The case will be argued before the Appellate Division in October and the Appellate Division will issue a decision on whether to permanently stay the Attorney General's Directives. 

We are very disappointed the Attorney General has chosen to attack our integrity with his tweets.  He knows us better than that and we have always managed to work together productively to benefit our law enforcement community.  Unfortunately his decision to release major disciplinary records is an overreach that violates the rights of our active and retired members.  We don’t want bad cops in our midst.  But this directive does nothing to keep bad cops off the streets.  His order, done with zero prior discussion with New Jerseys law enforcement professionals, serves no public safety purpose. The order doesn’t provide any context to the discipline, it has no bearing on an officers ability to do his job honorably, it punishes those who already have been disciplined and it only serves as salacious material for the media and those who hate the police.  Instead of tweeting the AG can call us back to the table and rewrite this policy so it makes sense.  Otherwise he leaves us no choice but to ask the courts to correct this error. 

The State PBA, along with the STFA, State Police NCO Association and the FOP, along with PBA locals representing officers in the DCJ and JJC have filed emergent appeals with the Appellate Division to enjoin the Attorney General from implementing the two Directives ordering and authorizing the release of names of officers who received major discipline with summaries of the discipline and the sanctions imposed.  The Attorney General ordered the State Police, the DCJ and JJC to release the information retroactive to 2000 by July 15th.  We are asking the court to bar the Attorney General from ordering and authorizing the release of this information by July 15th or at any time after that pending the outcome of the appeal.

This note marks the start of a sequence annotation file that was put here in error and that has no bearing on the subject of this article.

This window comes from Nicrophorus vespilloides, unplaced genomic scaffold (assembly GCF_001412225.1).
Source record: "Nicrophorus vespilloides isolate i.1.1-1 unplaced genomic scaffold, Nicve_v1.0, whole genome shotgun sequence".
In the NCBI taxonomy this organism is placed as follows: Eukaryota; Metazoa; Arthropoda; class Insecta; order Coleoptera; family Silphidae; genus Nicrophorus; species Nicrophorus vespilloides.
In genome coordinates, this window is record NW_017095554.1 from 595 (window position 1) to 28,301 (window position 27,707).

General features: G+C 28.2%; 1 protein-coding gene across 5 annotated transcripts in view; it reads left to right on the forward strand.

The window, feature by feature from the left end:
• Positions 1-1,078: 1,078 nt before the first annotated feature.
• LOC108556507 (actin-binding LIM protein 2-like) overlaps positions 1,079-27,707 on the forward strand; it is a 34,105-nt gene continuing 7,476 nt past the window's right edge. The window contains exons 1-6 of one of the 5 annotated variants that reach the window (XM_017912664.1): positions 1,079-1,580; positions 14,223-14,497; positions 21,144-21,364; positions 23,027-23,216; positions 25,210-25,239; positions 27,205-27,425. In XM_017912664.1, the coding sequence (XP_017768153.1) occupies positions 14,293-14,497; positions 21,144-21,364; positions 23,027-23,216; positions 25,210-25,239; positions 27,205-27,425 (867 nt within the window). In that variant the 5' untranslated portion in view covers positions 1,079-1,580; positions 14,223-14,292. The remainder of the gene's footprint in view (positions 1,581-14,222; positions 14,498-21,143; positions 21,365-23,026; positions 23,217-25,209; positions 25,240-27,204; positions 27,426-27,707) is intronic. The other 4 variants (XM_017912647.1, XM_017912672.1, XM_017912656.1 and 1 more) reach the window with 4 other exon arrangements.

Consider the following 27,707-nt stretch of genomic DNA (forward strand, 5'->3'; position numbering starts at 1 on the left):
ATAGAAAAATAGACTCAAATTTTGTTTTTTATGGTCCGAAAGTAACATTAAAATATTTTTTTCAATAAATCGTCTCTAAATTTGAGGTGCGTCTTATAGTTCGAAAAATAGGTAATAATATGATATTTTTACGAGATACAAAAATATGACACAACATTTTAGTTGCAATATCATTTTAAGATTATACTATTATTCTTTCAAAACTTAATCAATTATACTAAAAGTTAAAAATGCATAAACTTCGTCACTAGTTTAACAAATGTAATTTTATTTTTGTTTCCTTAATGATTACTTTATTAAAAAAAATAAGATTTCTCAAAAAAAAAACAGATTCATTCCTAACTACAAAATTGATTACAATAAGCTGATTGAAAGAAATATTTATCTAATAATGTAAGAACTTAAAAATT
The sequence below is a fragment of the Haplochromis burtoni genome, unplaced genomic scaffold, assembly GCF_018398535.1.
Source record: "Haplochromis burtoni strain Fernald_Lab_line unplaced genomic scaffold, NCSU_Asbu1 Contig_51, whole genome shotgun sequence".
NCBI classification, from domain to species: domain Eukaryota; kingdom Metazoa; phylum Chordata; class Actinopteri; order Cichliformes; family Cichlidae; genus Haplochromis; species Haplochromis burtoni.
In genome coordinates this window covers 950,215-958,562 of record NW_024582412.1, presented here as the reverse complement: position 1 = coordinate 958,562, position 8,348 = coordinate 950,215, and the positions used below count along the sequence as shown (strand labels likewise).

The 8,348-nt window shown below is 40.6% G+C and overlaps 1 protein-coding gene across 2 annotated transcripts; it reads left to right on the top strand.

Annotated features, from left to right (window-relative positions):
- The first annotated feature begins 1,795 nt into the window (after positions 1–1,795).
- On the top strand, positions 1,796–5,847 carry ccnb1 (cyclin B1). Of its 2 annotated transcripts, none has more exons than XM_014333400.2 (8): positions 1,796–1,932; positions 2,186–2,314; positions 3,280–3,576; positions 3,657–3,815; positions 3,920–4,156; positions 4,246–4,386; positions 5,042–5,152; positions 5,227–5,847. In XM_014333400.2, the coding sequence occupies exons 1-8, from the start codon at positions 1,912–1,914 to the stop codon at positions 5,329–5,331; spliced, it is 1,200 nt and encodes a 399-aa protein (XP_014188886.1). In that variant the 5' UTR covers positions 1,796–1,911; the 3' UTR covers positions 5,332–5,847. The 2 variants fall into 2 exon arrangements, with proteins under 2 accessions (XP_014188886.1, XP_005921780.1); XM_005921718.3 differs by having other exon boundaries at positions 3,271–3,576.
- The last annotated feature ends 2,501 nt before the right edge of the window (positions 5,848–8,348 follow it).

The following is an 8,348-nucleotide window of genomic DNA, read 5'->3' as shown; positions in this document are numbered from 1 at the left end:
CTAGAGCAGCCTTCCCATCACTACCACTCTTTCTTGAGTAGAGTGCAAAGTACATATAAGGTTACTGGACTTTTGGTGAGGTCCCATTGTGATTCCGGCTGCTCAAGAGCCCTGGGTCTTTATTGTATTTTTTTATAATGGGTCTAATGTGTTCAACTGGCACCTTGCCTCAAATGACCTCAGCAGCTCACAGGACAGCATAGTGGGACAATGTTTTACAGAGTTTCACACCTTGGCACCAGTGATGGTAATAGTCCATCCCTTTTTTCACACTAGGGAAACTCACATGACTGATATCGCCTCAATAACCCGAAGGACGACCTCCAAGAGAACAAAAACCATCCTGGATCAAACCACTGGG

The State PBA has for decades fought to make New Jersey’s law enforcement officers the most professional and best trained in the nation.  While we too are angered when police officers abuse their power, we also believe that everyone deserves to be treated equally under the law.  Police officers especially.  Unfortunately, the Attorney General’s “Major Discipline” Directive does not treat every officer equally. 

While the term “major discipline” sounds like an officer has severely violated the public trust, in reality police officer discipline wildly differs from town to town.  Major discipline in some places could be handed down for a uniform violation.  The Attorney General’s Directive is far too broad and it treats all officers unequally.  While we have pledged to work with the Attorney General on enhancing our profession this new policy does not recognize those arbitrary differences.  The Policy is going to smear officers unfairly who have not violated the public trust and I would respectfully suggest it needs to go back to the drawing board.

I have directed Legal Counsel for the State PBA to review the policy to ensure that officer rights are protected.

View Official Statement Here